Opinion: Picking up the pieces – the changing role of housing associations

The world of social housing is changing. The cost-of-living crisis, shortage of affordable housing, worsening mental health and overstretched public services have all contributed to a shift in the role of the customer service team.

By Gavin Short, Customer Experience Manager at United Welsh

With one in five people in the UK in poverty, according to the Government’s 2021-22 annual households below average income report, and a disconnect between how quickly the cost of properties are going up versus the increase in wages, people are struggling to afford their own homes. The costs of the private rental sector have also been rising and many landlords are pulling out of the market, leaving a real shortage of affordable homes, with many turning to social housing as their best option.

Hand on an open laptop

Photo courtesy of Orlo

The Commons Library Research Briefing on mental health statistics in England reported in March this year that depression has increased to 27% among people who are renting and that rates of depression were particularly high among those with lower incomes. These are the people who make up our client base and who we are trying to help on a daily basis.

Distressed callers

All these factors combined have resulted in a noticeable increase in the number of calls to our customer services’ team from customers who are very distressed and sometimes suicidal. Something, until recent months, we’ve never had to deal with before. On average, we might have three to four calls per month where one of our advisors needs to talk down a customer before we can alert the emergency services.

It would be unthinkable for someone to ring their private landlord and discuss a mental health crisis but in social housing it is becoming more common for a customer service team to become like a fourth emergency service.

One of our call handlers recently spoke to a customer who explained he was in financial difficulty and struggling to make ends meet. He communicated feelings of hopelessness, extreme anxiety, not having anyone to turn to for help and support, and said his only option was to ‘make it all go away’.

While on the call, he informed our call handler that he’d been saving up his medication and was going to take an overdose while on the phone. Thankfully, our customer advisor handled the call very well and the police and ambulance service responded in time to help him at his property.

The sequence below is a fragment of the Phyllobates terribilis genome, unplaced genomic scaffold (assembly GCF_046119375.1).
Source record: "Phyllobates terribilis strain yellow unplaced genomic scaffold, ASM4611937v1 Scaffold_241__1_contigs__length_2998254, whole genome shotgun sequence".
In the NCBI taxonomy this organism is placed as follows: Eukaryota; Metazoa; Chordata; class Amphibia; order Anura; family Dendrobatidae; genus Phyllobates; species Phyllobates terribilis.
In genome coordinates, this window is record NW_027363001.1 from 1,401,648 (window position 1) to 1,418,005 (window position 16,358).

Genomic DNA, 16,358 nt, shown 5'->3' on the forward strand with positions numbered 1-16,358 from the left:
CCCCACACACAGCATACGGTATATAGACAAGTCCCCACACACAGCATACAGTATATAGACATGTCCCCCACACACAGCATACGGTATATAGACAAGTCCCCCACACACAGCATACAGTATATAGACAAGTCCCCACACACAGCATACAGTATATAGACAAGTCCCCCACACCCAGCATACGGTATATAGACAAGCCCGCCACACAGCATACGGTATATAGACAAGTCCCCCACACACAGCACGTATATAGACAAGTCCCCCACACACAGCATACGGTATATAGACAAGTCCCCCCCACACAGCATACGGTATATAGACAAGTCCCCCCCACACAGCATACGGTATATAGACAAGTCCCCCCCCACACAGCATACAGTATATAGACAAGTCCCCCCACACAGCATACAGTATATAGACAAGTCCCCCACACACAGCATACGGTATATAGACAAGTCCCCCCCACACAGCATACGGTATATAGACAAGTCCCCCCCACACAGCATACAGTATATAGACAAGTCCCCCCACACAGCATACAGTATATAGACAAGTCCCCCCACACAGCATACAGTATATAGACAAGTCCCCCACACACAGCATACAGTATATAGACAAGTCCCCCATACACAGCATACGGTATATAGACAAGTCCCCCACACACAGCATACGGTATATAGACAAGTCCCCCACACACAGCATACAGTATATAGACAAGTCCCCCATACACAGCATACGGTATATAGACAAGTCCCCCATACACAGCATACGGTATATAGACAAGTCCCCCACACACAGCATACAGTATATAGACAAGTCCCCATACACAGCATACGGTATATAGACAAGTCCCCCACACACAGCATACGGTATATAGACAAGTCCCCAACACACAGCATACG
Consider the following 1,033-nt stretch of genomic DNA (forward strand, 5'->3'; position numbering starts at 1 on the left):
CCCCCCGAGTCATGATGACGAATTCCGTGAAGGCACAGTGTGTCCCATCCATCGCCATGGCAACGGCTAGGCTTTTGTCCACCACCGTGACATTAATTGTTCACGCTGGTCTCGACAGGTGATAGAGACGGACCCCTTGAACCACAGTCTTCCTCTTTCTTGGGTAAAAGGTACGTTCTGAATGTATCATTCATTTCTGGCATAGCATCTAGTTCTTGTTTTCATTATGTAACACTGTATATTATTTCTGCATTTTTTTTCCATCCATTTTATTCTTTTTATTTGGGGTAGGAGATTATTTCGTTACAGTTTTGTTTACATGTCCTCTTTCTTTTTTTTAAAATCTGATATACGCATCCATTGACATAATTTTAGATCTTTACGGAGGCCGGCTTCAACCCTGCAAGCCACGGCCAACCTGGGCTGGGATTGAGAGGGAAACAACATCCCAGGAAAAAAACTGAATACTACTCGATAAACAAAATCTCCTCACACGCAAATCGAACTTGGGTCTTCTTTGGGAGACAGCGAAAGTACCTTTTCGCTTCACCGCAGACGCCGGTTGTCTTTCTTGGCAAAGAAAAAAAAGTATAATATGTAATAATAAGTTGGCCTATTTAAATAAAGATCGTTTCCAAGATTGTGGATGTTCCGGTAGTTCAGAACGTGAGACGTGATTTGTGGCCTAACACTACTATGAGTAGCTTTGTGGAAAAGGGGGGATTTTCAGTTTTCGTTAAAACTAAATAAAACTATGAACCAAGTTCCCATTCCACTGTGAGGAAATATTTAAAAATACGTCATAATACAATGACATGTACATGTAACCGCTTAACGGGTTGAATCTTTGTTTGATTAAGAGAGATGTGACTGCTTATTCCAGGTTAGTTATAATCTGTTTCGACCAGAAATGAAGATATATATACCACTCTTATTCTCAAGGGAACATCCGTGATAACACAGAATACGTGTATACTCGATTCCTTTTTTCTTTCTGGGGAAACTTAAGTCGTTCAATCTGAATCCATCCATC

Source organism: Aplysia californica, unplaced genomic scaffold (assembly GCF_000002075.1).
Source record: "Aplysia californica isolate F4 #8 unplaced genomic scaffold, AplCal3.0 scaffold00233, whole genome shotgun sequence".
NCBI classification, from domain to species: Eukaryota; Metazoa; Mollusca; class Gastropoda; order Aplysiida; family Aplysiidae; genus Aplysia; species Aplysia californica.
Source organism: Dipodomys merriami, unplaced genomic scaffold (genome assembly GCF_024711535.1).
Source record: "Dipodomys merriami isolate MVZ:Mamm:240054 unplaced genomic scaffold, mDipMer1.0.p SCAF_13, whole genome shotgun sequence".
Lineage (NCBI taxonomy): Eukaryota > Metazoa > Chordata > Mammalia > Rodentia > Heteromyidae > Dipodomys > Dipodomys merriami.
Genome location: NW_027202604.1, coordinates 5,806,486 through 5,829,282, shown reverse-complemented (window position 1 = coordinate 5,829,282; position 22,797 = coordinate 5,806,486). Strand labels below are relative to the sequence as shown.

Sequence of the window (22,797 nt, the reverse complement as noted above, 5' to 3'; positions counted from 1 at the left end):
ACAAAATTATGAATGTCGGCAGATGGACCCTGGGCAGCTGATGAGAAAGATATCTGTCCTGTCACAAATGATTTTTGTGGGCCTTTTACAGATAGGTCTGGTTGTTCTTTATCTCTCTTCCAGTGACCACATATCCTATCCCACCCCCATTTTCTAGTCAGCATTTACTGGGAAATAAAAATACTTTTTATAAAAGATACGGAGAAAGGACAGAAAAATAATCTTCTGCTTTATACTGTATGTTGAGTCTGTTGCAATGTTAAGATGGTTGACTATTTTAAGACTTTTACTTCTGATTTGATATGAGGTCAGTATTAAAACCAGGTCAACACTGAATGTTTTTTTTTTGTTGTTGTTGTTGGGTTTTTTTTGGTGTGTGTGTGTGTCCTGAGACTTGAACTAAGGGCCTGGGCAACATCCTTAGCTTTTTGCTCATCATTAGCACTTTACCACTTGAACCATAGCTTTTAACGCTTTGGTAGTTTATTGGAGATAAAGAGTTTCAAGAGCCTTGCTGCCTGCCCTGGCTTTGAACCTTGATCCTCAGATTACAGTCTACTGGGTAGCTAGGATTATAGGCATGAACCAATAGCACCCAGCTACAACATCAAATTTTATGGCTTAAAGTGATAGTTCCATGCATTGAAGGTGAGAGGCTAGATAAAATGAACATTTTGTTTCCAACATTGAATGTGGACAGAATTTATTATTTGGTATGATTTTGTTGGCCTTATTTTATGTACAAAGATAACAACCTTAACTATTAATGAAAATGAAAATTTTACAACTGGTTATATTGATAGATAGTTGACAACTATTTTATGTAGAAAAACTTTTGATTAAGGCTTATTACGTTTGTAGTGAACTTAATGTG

Some police forces will respond in these situations but others won’t, even with the same given criteria. One of the biggest challenges our team is facing is trying to help these desperate people in need who call our customer services line.

Addressing new challenges

These new challenges have led us to put certain measures in place to help protect and support our staff when dealing with these difficult calls. These involve:

  • Accurately recording the right information of a case
  • Working with the police to understand their thresholds and criteria so that questions can be planned in advance accordingly
  • Ensuring safeguarding referrals are prompted to specialists
  • Continuing to foster cross organisational partnerships and shared good practice with other housing associations
  • Listening and supporting our team with a duty of care process

Team duty of care

Understandably, Covid had a negative effect on the types of interactions that the customer services team were dealing with, as they became more serious and emotive, with customers losing their jobs, being furloughed or isolated in their homes. We started to implement duty of care measures for our staff that we’ve kept in place since to ensure their well-being is looked after when dealing with more complex and emotional cases.

These include having a debrief immediately after a difficult call, a mandatory break, a routine touch base two to three days later and access to a well-being service officer.

We also introduced a social media management platform, by Orlo, which helps us respond more quickly to common enquiries and FAQs, taking some of the call volume away from our call handlers, who then have more time to deal with the more complex enquiries which need to be handled sensitively. We’ve also found that many of our customers like communicating with us on social media platforms as it gives them the opportunity to message us out of work hours or ‘on the go’ rather than holding on the phone to speak to one of our customer services team.

It gives our customers flexibility in communicating with us and provides our team members with a break from dealing with the emotionally heavier calls in the day by splitting their time between call handling and answering Live Chat enquiries in a digicomms role.

Our customer services team have a huge role to play in helping people with their housing enquiries and coping with today’s pressures. We are still learning how we can help fill the gaps left by other public services, but with the right procedures and technology in place, we can support our customers’ lives better and the well-being of our team.

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